Without sanding, your stain will be more blotchy, it’ll darken any scratches or dings in the wood.
However if you are looking for a more rustic look to your stained piece then you can skip the standing step.
Apply a Pre Stain Wood Conditioner
I feel applying a pre stain wood conditioner is the most important step to take before using a water based stain.
First, it will improve the uniformity of the color or your stained piece.
In other words, you’ll have less blotchiness and uneven coverage, which is very common with soft woods such as pine.
However, we still experienced uneven coverage with our oak.
Before we applied the water based stain to our tops for the built in entertainment center, we experimented with the stain on scraps of oak.
We applied the stain with a paint brush and with rags.
And experimented with just the water based stain on the sanded wood and also using a pre stain conditioner.
In addition, we experimented with the length of time we allowed the water based stain to sit on the wood.
And our conclusion after our experiment was that the pre stain wood conditioner helps with uniformity with the overall coverage.
Also we concluded that allowing the stain to set on the wood for 5-10 minutes per the directions on the can resulted in a streaky finish even when using the pre stain wood conditioner.
Our best results were applying the pre stain wood conditioner according the the directions on the can and wiping off the stain within a minute after applying it.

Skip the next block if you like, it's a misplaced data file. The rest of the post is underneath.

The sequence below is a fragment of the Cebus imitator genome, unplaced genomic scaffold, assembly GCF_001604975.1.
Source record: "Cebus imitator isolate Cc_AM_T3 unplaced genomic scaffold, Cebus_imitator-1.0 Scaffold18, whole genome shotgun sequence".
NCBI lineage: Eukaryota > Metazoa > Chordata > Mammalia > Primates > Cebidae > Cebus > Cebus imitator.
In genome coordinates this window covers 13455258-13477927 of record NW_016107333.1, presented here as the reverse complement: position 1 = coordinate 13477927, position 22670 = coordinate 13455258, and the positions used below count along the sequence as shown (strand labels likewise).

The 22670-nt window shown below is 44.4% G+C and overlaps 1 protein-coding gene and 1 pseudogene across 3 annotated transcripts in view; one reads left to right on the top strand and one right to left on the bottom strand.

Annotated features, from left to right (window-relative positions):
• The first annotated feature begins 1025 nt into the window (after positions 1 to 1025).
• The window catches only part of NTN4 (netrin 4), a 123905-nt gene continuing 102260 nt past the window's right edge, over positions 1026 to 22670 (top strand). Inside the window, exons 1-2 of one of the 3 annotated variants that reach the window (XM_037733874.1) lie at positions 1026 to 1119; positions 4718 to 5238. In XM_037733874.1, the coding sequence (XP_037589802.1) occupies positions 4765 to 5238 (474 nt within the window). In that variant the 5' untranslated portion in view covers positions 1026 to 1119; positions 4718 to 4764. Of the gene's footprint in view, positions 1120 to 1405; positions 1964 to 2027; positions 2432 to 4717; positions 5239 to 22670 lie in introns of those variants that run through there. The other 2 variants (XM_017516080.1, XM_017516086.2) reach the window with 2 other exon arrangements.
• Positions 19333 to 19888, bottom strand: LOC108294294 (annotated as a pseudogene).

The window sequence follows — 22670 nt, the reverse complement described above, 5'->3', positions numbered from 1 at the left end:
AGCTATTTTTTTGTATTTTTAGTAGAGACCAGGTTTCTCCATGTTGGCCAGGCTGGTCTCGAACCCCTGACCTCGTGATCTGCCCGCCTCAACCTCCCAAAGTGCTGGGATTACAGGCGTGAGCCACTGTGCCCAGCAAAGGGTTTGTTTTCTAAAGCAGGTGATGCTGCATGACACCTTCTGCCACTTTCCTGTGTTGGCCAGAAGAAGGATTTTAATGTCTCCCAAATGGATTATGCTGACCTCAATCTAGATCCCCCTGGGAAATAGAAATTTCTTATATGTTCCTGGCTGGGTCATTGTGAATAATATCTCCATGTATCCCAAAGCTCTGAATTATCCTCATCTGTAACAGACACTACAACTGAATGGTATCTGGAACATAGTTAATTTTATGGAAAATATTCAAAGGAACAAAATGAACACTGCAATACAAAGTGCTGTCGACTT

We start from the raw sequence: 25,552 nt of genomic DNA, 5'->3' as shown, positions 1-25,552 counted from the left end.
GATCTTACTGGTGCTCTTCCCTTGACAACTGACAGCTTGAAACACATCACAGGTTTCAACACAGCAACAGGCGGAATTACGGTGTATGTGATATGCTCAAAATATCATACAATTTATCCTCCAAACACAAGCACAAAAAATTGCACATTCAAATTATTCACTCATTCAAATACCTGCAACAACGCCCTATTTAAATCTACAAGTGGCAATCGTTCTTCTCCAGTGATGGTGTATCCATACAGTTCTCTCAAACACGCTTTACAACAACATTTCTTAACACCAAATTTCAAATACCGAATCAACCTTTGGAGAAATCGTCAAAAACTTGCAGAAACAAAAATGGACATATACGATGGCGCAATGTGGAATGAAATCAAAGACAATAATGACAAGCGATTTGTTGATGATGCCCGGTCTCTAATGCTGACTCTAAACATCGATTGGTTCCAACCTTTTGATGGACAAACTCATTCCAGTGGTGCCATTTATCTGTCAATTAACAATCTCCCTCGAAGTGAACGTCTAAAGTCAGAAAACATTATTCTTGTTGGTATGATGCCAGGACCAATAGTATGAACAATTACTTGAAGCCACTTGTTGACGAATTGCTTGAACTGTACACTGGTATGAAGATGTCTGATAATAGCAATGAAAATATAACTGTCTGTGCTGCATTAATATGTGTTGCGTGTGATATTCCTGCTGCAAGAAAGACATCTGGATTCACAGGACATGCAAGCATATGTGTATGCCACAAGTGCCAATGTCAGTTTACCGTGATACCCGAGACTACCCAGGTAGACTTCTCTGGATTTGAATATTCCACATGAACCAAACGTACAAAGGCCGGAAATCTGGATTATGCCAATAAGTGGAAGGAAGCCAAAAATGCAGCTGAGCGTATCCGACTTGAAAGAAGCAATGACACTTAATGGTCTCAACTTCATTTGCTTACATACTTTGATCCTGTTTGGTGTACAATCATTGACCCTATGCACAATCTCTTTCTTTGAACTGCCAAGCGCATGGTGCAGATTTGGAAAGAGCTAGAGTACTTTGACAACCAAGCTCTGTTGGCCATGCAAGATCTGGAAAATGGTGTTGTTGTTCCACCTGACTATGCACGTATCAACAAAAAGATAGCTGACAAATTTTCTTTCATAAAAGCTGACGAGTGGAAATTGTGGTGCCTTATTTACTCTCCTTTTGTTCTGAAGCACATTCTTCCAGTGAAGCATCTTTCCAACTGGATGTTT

While applying the water based stain with a rag gave us the best results with our experiment, but when working with a large surface we chose to use a staining applicator pad.
In addition, a water-based pre-stain wood conditioner also raises the grain which means it will minimize the grain from being raised once the stain is applied.
This will allow you to have the smoothest surface possible for your finished product.
How to Apply Pre Stain Conditioner
First, stir the pre stain wood conditioner thoroughly.
Then use a nylon or nylon/polyester brush or a saturated clean cloth and apply liberally to all areas of the wood surface including edges.
Allow to penetrate between 5-10 minutes, and then wipe off any noticeable excess with a clean, dry cloth.
Finally allow Pre-Stain to dry for up to 20 minutes before applying
Last but not least, sand lightly prior to staining to remove any grain raise.
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Apply Water Based Stain